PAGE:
“They left us on a friday and then on sunday they sent us a video of a family of five people that had been buried under the rubble. With the training and with the equipment they had managed to save them.”
At the same time, these areas effectively gave the Assad regime free fire zones. They could use all of the weapons at their disposal against those civilian areas. And so they first started to use attack helicopters, then they began to use planes, artillery and rockets and were conducting aerial bombings and air raids on these civilian areas.
The response to these raids was community-based. In communities that were bombed, groups of men would go to the site of the explosion if a bomb was dropped and using whatever materials they had, which was frequently only their hands, they would go through the rubble trying to find people who were alive. I became aware of this towards the end of 2012. In January 2013, I was in a meeting where I heard a very clear description of what the conditions were like in some of these towns and villages that were being bombed by Assad.
A meeting with ARK ?
Yes, in the offices of ARK, but the meeting was with a number of people from Aleppo who had travelled to Istanbul and we were meeting with them to understand the conditions on the ground. What for me was very important and interesting was the extent of the bombings by the regime. I realized that there was a complete lack of an organized form of ambulance and fire-fighting services. There was no search and rescue capability. So I developed a concept for a pilot project to train and equip volunteer rescue teams in Syria. In very early 2013 that project was funded by the government of the USA through the State Department’s Bureau for Conflict and Stabilization, which provided a small amount of money.
A couple of weeks later, we ran a training course for a group of volunteers who came from northern Aleppo and we gave them equipment and training. In the course of about 10 days we gave them the very basics for how to do search and rescue from bomb attacks. And that group then went back into Northern Aleppo. They left us on a Friday and then on Sunday they sent us a video of a family of 5 people that had been buried under the rubble. With the training and with the equipment they had managed to save them. That was a really important moment because it demonstrated that a little bit of training and a little bit of equipment could have a very rapid effect.
So we went to a number of other governments and we asked for their funding and their support in continuing to train volunteer teams. And so, over the course of 2013, we trained and equipped a total of about 15 different teams. We saw that the demand from the communities for the establishment of these local rescue teams, was very, very strong. It seemed to be very worthwhile, it had a lot of support from the communities on the ground.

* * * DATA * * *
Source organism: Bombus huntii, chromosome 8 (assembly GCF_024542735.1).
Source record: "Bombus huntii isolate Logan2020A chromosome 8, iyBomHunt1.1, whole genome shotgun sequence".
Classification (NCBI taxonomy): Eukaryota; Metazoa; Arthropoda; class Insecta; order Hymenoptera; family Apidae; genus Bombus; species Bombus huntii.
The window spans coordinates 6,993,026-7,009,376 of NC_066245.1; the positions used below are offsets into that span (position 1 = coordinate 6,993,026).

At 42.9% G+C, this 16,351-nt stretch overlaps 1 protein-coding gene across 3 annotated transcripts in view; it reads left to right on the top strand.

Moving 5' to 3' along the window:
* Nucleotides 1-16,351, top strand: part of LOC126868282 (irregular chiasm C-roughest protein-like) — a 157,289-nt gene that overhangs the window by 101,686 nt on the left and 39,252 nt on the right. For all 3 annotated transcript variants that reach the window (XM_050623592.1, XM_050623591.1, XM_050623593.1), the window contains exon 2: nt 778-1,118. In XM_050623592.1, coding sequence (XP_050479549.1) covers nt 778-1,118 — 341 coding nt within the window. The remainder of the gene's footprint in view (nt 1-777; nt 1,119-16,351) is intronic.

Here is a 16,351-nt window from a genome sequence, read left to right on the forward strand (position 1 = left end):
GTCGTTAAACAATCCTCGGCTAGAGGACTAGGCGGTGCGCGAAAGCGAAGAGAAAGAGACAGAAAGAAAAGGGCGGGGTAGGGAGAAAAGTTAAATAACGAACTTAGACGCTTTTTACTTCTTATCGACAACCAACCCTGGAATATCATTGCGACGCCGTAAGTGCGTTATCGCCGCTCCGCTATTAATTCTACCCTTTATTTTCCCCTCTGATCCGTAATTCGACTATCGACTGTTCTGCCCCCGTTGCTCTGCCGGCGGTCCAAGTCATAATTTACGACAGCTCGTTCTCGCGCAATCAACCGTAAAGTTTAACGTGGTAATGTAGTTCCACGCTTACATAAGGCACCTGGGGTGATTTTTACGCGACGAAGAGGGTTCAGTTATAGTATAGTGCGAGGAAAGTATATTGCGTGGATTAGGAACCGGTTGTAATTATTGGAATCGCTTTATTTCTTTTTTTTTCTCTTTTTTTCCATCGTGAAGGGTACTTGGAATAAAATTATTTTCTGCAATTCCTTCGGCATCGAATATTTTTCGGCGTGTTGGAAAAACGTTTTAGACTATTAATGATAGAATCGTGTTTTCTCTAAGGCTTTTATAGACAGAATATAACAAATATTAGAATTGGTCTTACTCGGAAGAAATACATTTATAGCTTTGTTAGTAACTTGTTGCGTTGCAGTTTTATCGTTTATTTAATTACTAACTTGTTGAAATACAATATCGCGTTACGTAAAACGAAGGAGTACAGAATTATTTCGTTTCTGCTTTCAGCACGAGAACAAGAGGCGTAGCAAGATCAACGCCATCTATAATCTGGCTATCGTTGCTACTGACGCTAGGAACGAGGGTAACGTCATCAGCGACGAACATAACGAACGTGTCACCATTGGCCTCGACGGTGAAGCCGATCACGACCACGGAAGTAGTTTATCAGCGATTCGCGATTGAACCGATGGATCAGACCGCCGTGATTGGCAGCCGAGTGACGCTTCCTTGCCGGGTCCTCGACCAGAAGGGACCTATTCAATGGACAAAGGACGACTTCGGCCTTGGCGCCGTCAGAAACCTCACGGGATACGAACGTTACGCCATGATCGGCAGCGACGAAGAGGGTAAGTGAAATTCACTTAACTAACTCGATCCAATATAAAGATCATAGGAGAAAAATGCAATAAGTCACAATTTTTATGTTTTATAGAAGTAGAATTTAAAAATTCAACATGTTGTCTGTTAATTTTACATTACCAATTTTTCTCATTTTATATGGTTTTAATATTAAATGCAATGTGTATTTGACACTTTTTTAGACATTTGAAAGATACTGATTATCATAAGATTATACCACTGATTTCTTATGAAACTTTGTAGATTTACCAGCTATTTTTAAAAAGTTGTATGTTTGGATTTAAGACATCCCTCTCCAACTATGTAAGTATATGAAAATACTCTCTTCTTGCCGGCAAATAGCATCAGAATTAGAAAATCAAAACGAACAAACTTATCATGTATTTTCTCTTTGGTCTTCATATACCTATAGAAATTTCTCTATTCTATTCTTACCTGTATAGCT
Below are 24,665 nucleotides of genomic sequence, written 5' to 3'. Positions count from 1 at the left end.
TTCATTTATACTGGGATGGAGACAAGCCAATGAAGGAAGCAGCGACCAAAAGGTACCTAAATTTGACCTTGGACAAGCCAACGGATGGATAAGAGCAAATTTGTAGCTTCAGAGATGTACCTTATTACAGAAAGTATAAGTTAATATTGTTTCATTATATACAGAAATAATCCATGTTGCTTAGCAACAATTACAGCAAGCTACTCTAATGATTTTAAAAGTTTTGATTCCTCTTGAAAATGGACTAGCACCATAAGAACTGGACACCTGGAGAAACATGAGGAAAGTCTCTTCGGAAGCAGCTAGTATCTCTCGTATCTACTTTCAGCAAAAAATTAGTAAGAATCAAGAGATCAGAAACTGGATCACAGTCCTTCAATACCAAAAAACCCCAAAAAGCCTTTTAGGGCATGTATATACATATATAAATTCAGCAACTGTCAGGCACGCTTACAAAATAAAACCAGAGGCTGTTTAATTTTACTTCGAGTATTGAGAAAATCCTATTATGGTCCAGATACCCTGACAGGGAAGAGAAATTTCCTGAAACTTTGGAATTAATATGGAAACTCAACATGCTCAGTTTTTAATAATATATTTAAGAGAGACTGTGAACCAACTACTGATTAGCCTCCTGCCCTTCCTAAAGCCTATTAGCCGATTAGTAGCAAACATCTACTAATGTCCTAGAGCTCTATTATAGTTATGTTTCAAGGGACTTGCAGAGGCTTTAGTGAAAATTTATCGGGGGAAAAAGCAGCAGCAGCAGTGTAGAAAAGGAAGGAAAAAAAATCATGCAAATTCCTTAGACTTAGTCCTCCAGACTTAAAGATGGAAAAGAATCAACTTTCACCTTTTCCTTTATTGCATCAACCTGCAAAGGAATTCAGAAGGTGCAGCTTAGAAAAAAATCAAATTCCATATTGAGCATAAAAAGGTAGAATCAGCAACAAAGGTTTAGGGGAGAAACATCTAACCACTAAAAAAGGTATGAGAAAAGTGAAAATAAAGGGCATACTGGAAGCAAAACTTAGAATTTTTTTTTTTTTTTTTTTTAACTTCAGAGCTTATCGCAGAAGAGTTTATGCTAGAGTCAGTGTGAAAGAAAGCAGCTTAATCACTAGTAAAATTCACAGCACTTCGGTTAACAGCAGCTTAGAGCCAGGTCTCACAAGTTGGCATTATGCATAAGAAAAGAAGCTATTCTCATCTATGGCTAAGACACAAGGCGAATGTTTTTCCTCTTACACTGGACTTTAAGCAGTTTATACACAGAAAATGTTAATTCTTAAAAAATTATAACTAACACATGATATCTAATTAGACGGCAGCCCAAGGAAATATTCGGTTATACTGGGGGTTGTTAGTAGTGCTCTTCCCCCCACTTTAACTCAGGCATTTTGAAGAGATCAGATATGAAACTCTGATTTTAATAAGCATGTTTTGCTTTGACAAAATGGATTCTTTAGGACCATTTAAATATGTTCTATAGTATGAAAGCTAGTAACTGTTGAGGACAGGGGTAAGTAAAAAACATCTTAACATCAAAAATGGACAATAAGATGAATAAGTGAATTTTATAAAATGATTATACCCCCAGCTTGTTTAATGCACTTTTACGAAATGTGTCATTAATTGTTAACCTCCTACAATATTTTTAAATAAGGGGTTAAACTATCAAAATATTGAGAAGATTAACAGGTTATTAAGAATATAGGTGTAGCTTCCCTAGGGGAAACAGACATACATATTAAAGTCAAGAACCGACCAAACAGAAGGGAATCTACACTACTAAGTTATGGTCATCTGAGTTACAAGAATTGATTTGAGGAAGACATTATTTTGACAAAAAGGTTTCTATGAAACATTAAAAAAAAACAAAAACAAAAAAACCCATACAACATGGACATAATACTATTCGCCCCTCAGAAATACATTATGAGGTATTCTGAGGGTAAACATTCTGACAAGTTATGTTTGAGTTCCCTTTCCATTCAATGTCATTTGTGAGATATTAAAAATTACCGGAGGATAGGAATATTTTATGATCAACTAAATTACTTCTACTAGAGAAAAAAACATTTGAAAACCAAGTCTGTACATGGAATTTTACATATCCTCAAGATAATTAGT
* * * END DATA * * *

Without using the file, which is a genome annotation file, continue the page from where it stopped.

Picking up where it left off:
In my experience of working in conflicts or fragile states there are a lot of things that the international community does that are not very effective. A lot of money is wasted on programs that are being designed in capital cities or designed by people who really do not understand the environment of the country and that are not supported by the local communities. And this program was one that really seemed to work. It was really simple, it was training and equipping local volunteer teams to take people out of the rubble, there was a huge community demand for it, and it was saving people lives.
And so I believed in this idea enough that I quit my job with ARK and set up my own non-profit organisation, Mayday Rescue Foundation. The purposes of the organisation were to train volunteer teams in conflict environments and that was the beginning of Mayday Rescue. That explains why the first training and equipping of the teams that then became the White Helmets started before I founded Mayday Rescue.
So the White Helmets are separated from Mayday Rescue Foundation ?
Yes. Mayday is a small international NGO. What we do is we set up, we establish, locally based rescue organisations, like the White Helmets. The White Helmets are their own organisation. They are 100% Syrian. One of the things that we try to do is to ensure that they have everything they need to be completely independent, so that in the future they can operate without need of Mayday rescue — that they are completely self-sustaining, operationally and financially.
Is there any ties between your foundation and the Syria Campaign (SC), which is accused of being the PR firm for your foundation ?
Not quite. The Syria Campaign is accused of being the PR foundation of the White Helmets. But there is no contract relationship that exists between Mayday Rescue and the Syria Campaign. They are two entirely separate organisations. Clearly we know the SC people really well. The relationship with SC started in 2014 with an e-mail and we then met for discussion. I appreciated what the SC objective was: to highlight the conflict in Syria, to make people around the world aware of what was going on inside. We viewed that as being entirely compatible with the work that we were doing and the work that the rescue teams were doing.